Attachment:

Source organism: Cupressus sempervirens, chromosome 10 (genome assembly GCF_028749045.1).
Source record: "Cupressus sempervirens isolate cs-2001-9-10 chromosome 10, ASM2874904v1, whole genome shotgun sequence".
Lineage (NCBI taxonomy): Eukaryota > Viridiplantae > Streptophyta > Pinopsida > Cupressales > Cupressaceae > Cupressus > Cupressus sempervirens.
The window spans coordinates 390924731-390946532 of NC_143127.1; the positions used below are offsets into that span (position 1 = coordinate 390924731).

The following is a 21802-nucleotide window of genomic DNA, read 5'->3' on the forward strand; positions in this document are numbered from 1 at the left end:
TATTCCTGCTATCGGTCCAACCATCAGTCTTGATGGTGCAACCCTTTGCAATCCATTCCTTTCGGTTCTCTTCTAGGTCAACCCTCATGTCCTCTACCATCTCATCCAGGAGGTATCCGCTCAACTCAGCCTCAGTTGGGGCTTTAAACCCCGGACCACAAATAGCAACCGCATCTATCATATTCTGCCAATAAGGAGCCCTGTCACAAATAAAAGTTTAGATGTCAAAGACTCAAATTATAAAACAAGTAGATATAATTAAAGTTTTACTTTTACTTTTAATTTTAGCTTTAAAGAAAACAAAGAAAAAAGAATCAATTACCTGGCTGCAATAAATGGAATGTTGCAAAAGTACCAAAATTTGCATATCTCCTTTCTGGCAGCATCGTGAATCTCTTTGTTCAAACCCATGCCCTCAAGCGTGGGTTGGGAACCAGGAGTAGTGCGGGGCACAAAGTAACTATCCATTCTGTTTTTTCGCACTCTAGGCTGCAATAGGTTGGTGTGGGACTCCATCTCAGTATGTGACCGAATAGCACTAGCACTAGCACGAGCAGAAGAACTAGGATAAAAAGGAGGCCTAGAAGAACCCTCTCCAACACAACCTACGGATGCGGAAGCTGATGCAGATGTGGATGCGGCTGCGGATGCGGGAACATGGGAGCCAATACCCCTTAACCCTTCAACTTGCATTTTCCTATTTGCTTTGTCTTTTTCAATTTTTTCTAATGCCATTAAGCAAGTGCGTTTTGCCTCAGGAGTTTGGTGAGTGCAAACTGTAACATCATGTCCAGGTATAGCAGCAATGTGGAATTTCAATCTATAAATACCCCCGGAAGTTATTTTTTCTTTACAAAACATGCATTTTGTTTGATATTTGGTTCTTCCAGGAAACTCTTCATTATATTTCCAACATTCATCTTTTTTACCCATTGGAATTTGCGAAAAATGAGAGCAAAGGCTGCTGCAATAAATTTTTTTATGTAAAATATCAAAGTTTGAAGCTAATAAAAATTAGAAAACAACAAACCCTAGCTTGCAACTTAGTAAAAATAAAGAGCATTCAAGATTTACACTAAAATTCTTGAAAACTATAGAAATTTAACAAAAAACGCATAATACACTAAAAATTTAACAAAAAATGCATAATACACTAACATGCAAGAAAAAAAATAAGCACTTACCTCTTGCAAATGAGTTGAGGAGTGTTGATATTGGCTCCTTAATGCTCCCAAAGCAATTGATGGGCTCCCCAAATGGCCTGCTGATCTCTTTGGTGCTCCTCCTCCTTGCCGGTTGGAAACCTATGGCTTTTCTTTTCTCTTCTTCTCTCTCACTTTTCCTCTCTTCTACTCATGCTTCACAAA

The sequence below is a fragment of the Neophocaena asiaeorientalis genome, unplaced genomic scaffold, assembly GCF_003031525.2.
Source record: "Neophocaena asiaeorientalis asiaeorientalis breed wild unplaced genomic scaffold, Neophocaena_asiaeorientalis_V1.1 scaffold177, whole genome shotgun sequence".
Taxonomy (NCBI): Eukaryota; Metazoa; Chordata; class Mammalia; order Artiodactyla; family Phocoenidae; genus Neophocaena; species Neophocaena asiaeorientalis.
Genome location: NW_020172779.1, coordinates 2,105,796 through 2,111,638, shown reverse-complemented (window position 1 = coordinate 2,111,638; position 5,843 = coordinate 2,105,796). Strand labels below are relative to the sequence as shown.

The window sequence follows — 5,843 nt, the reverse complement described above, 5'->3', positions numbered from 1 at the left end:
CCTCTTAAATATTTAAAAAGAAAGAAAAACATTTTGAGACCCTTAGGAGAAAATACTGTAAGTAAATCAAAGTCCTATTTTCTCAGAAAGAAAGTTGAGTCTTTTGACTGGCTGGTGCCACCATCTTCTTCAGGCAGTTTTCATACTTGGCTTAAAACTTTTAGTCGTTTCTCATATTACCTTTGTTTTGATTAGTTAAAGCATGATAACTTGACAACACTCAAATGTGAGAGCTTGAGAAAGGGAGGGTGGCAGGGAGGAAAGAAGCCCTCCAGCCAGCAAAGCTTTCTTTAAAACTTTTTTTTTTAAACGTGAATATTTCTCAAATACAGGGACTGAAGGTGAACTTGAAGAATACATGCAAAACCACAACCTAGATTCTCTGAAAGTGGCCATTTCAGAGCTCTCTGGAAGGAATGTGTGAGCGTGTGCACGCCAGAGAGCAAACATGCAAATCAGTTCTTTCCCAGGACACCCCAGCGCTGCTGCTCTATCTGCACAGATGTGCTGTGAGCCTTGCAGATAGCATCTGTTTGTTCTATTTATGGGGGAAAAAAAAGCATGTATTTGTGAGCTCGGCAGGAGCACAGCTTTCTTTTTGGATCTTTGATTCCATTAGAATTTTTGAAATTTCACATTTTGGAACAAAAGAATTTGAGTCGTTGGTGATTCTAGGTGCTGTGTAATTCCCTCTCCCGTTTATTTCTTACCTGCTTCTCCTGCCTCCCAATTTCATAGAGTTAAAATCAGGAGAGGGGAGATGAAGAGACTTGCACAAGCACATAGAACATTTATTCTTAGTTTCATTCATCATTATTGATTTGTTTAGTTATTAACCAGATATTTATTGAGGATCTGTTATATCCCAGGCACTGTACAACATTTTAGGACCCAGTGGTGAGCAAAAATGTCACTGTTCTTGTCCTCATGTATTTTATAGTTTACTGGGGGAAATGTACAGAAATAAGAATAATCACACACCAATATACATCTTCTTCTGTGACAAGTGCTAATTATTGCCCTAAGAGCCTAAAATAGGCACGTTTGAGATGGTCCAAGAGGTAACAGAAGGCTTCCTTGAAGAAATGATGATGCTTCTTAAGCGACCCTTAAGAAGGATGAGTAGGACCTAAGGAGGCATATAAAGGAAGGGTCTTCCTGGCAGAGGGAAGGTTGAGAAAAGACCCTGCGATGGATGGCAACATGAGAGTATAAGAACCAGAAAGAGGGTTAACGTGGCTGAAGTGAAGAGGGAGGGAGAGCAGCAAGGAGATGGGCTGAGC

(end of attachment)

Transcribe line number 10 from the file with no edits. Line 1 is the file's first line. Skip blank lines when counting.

Genome location: NW_020172779.1, coordinates 2,105,796 through 2,111,638, shown reverse-complemented (window position 1 = coordinate 2,111,638; position 5,843 = coordinate 2,105,796). Strand labels below are relative to the sequence as shown.